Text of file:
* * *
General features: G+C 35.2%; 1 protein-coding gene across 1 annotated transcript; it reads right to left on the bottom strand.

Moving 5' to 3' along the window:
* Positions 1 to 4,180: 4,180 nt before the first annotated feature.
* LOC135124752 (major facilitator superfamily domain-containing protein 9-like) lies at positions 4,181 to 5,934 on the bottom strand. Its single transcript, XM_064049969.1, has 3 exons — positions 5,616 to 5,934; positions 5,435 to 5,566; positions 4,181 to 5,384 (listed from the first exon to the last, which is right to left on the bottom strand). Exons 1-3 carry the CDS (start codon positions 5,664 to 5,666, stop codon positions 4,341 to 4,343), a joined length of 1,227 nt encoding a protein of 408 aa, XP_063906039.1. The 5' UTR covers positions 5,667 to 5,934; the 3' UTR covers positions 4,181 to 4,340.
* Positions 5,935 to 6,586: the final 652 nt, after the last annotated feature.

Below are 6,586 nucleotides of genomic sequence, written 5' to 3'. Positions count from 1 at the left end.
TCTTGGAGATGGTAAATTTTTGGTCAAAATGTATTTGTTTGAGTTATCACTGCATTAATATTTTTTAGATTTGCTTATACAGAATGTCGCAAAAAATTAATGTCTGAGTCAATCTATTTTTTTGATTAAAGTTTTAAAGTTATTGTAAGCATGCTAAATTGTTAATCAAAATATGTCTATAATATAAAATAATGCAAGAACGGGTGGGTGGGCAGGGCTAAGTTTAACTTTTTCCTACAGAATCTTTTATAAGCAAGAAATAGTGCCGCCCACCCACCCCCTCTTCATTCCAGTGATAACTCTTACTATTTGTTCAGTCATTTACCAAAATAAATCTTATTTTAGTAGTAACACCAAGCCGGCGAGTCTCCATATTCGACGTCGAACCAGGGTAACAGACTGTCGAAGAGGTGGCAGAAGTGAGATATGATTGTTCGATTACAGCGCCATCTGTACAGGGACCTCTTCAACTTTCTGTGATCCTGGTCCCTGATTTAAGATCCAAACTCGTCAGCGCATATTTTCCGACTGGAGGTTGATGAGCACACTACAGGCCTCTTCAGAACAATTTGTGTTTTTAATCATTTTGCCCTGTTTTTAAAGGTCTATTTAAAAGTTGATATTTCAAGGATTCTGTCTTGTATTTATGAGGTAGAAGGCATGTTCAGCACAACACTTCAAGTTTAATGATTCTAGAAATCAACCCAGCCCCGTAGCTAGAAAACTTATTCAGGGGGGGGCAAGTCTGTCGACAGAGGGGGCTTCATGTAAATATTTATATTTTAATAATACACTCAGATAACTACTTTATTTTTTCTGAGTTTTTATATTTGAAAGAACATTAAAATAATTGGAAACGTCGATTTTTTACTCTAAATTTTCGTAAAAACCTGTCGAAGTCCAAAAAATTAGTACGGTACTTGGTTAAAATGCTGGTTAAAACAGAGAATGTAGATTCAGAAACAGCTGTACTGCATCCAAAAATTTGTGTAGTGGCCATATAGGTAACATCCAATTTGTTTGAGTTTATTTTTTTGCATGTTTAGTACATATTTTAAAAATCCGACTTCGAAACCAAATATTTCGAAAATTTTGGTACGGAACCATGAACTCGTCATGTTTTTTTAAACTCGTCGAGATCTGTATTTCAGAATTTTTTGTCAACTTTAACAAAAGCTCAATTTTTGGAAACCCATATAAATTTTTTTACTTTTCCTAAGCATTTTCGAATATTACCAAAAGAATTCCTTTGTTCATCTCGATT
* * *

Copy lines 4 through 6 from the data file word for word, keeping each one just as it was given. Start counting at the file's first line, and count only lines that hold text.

* LOC135124752 (major facilitator superfamily domain-containing protein 9-like) lies at positions 4,181 to 5,934 on the bottom strand. Its single transcript, XM_064049969.1, has 3 exons — positions 5,616 to 5,934; positions 5,435 to 5,566; positions 4,181 to 5,384 (listed from the first exon to the last, which is right to left on the bottom strand). Exons 1-3 carry the CDS (start codon positions 5,664 to 5,666, stop codon positions 4,341 to 4,343), a joined length of 1,227 nt encoding a protein of 408 aa, XP_063906039.1. The 5' UTR covers positions 5,667 to 5,934; the 3' UTR covers positions 4,181 to 4,340.
* Positions 5,935 to 6,586: the final 652 nt, after the last annotated feature.

Below are 6,586 nucleotides of genomic sequence, written 5' to 3'. Positions count from 1 at the left end.